SK Hynix Canvas SC300 Review (256GB)

August 14, 2015 | 11:01

Tags: #best-ssd #mlc-nand #ssd

Companies: #sk-hynix

SK Hynix Canvas SC300 Review (256GB)

Manufacturer: SK Hynix
UK price (as reviewed):
£67.98 (inc VAT)
US price (as reviewed): Currently unavailable

Over the last few months, SSD prices have continued to fall steadily as NAND manufacturing processes mature and die density grows. Of course, the talk of the town in SSD world is PCI-E storage, especially so with the recent launch of Skylake and the Z170 chipset with its 20 native PCI-E 3.0 lanes. However, PCI-E storage is reserved for the premium end of the market and trusty 2.5in SATA SSDs aren't going anywhere yet. Cost per GB is the overriding factor for most enthusiasts and the mainstream crowd and, at £68, this entry from SK Hynix retails for less than 30p per formatted GB. With costs so low, there's little reason for anyone not to include at least one SSD in any new build today, even when budgets are tight.

*SK Hynix Canvas SC300 Review (256GB) SK Hynix Canvas SC300 Review (256GB)
Click to enlarge

The Canvas SC300 is SK Hynix's second consumer SSD offering after the SH910A. Like that drive, it's offered in mSATA and M.2 flavours (up to 256GB) as well as the regular, 2.5in form factor (up to 512GB) – all versions use the SATA 6Gbps interface. It's the latter we're dealing with today, and arguably in the most popular capacity; 256GB gives you plenty of room for an OS and numerous games but is attractively priced at under £70. Aesthetically, it's a basic but smart-looking drive with an aluminium shell, printed logo and red trim.

SK Hynix Canvas SC300128GB256GB512GB
Max Sequential Read530MB/sec530MB/sec530MB/sec
Max Sequential Write200MB/sec380MB/sec470MB/sec
Max Random Read (4K QD32)85,000 IOPS95,000 IOPS95,000 IOPS
Max Random Write (4K QD32)50,000 IOPS85,000 IOPS85,000 IOPS

As the table shows, the SC300 isn't looking to break records where speed is concerned. The 128GB model is a little limited by its lower capacity (less saturation of controller channels) as the 200MB/sec sequential write speed indicates, but the 256GB and 512GB offer respectable transfer rates for a mainstream SSD.

Advanced features like power loss protection and Opal 2.0 encryption aren't found either, but you do get support for AES 256-bit encryption as well as DEVSLP, making the SC300 suitable for mobile use.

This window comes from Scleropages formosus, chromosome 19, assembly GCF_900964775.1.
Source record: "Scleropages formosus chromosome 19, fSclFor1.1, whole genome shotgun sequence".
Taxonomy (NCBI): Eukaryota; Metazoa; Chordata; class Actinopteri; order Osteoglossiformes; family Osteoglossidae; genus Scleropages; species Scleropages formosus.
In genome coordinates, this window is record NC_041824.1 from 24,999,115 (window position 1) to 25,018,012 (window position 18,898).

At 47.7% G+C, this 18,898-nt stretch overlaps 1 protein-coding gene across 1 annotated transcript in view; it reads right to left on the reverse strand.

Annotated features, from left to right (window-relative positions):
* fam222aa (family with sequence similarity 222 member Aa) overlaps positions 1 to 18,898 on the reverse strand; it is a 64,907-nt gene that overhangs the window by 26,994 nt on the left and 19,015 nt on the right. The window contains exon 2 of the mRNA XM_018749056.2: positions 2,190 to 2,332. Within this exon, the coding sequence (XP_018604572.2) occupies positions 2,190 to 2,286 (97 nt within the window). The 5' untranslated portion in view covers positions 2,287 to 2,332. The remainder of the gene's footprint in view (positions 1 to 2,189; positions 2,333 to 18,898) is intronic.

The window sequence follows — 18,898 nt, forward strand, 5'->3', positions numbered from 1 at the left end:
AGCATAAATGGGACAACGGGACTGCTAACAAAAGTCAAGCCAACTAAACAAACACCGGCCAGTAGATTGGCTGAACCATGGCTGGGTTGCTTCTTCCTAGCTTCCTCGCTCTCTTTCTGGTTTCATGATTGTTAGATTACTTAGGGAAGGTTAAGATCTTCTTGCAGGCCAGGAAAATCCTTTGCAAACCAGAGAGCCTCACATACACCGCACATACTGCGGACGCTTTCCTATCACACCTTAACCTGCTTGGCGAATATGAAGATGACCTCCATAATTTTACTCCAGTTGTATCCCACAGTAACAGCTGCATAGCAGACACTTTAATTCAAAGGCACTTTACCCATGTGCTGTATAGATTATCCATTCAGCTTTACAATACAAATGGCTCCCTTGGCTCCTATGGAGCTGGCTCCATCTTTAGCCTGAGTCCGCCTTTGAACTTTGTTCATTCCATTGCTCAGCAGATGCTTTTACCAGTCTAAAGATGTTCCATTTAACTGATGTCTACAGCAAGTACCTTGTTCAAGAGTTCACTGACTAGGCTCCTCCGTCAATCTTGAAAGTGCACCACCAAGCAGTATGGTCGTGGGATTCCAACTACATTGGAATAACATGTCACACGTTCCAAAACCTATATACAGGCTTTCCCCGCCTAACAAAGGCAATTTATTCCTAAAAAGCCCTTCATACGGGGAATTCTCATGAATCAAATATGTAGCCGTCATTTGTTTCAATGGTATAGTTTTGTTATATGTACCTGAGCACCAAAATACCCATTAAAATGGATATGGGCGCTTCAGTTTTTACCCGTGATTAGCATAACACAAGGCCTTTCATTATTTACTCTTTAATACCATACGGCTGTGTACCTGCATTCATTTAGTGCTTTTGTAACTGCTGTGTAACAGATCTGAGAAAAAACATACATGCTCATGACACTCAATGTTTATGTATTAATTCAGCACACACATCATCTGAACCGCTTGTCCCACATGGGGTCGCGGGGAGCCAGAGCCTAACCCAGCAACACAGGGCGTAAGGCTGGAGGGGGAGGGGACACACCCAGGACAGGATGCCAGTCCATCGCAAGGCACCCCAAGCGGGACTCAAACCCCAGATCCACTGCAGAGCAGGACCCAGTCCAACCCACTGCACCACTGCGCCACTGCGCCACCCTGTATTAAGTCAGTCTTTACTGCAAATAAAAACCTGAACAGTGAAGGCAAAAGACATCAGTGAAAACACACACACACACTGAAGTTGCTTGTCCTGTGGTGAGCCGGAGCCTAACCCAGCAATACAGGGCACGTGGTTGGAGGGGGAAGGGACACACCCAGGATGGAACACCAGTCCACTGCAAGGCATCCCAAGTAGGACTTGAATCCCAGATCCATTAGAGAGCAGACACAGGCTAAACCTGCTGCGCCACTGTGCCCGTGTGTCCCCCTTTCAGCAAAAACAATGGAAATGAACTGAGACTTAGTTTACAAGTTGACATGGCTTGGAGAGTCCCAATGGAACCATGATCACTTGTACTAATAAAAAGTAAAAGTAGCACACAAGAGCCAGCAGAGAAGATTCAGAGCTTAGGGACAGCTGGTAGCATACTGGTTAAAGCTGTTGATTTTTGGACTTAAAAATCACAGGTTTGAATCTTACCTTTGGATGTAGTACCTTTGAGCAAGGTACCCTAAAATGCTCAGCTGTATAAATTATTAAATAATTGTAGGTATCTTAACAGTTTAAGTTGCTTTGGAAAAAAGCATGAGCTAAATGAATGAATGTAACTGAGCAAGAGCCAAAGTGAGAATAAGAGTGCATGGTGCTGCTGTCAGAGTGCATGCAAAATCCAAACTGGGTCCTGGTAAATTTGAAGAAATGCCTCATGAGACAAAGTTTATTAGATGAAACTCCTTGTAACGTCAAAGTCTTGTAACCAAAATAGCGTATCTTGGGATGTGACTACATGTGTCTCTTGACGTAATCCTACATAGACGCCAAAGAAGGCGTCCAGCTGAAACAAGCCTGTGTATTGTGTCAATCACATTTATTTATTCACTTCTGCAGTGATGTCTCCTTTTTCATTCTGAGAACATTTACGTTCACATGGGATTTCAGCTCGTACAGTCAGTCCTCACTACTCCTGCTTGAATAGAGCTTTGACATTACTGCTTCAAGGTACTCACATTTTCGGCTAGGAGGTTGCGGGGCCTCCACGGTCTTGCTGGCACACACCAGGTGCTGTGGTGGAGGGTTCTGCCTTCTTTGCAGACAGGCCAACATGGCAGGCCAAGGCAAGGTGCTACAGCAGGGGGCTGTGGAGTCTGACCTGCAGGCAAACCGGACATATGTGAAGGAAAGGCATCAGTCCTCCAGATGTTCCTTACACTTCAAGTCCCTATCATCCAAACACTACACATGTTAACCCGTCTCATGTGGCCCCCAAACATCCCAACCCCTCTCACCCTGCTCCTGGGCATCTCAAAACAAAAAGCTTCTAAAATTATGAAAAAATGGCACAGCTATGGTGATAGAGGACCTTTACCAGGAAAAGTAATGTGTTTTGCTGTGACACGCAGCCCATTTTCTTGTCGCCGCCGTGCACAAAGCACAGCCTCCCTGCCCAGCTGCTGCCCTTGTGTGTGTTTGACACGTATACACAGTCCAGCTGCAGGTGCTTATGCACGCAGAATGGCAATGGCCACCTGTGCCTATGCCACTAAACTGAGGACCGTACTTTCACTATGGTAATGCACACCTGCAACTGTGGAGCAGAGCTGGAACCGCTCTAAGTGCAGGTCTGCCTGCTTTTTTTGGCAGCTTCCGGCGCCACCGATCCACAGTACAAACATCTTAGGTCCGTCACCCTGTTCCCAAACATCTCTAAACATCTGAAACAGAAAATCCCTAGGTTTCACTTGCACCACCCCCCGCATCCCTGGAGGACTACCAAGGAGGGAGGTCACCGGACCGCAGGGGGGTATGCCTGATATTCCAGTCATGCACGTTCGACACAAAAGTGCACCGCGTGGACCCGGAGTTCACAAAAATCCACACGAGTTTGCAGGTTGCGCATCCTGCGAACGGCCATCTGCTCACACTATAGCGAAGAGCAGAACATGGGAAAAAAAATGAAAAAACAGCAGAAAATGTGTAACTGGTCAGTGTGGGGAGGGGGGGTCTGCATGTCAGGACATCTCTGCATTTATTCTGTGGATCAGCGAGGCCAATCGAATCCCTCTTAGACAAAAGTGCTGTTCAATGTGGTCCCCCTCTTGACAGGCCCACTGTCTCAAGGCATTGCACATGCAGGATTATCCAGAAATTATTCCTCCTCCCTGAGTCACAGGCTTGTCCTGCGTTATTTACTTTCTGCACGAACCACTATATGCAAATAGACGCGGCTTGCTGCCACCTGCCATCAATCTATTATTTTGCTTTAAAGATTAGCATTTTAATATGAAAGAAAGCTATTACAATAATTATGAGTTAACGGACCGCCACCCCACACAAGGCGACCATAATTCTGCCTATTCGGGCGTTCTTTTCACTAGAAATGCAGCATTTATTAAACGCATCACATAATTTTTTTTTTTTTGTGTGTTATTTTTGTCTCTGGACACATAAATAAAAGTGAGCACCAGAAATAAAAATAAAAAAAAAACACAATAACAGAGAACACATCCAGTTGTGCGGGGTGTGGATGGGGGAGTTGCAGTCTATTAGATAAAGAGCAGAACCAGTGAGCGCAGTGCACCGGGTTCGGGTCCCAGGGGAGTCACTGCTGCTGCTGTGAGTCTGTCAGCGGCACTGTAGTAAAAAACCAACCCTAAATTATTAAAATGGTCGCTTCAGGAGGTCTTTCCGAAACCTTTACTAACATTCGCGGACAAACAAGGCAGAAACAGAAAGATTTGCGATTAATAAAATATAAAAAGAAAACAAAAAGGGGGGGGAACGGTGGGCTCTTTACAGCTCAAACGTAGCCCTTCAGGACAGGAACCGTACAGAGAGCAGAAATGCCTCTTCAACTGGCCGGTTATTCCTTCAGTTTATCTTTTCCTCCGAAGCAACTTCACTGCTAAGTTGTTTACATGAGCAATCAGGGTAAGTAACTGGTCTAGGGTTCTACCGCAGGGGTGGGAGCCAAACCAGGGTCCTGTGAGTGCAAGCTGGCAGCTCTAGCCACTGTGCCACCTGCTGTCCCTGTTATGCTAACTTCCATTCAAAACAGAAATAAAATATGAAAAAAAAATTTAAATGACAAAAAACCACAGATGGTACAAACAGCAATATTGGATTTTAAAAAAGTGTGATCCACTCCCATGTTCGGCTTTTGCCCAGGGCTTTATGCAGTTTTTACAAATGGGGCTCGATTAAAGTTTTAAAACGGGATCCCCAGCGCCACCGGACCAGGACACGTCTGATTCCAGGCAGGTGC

*SK Hynix Canvas SC300 Review (256GB) SK Hynix Canvas SC300 Review (256GB)
Click to enlarge

SK Hynix's last SSD, the SH910A, used a controller that had also been used in drives as old as the Corsair Neutron GTX from 2012. Thankfully, it has now been upgraded from the LM87800AA to the LM87810AA, or the Pearl controller, as the company refers to it. Naturally, it is manufactured in-house by Link_A_Media (acquired by Hynix in 2012). With Hynix of course producing the NAND and DRAM as well, it's potentially in a strong position going forward with SSDs. After all, keeping everything in-house is precisely what has given Samsung such an enviable place in the market.

*SK Hynix Canvas SC300 Review (256GB) SK Hynix Canvas SC300 Review (256GB)
Click to enlarge

The Pearl controller is an eight-channel, SATA 6Gbps model with Toggle 2.0 support. It can be used with MLC NAND, as here, but also TLC and 3D NAND, indicating a degree of future proofing. It sports dual ARM Cortex R4 cores running at 333MHz. It can also support up to 16 dies per channel, or put another way up to 2TB of NAND (using 128Gb dies). In fact, a publicly available databook (PDF warning) from Hynix shows the company is planning to release 1.6TB and 2TB 2.5in SSDs in Q4 this year. This reveals that its NAND packaging process must be rather advanced and mature – reaching this capacity will mean squeezing 16 128Gb dies onto each of the eight NAND packages. Interestingly, the Pearl controller is also listed as supporting the TCG Opal 2.0 encryption standard; apparently Hynix just decided to leave this functionality disabled here.

*SK Hynix Canvas SC300 Review (256GB) SK Hynix Canvas SC300 Review (256GB)
Click to enlarge

Our 256GB model has a single-sided PCB featuring the new controller, a single LPDDR2 DRAM cache and four NAND packages, each containing four of Hynix's latest 128Gb 16nm MLC NAND dies. This means there are two dies assigned to each controller channel; not quite enough to saturate them, which is why the 512GB model is faster still on sequential writes.

SK Hynix Canvas SC300 Specs128GB256GB512GB
InterfaceSATA 6Gbps
Formatted capacity119.24GiB238.47GiB476.94GiB
ControllerLink_A_Media LM87810AA (Pearl)
NAND dies128Gbit SK Hynix 16nm MLC
NAND packages4 x 32GiB4 x 64GiB8 x 64GiB
Endurance72 TBW
WarrantyFive years

Hynix offers a generous warranty: five years or 72 terabytes written, whichever comes first. The 72 TBW rating is enough for a workload of around 40GB/day for five years; more than enough for home users and most enthusiasts.

Finally, while basic data migration and firmware update tools are offered online, Hynix does not (yet?) have a universal SSD monitoring and management software solution to compete with the likes of OCZ's SSD Guru or Samsung's Magician packages, for example.

Discuss this in the forums
YouTube logo
MSI MPG Velox 100R Chassis Review

October 14 2021 | 15:04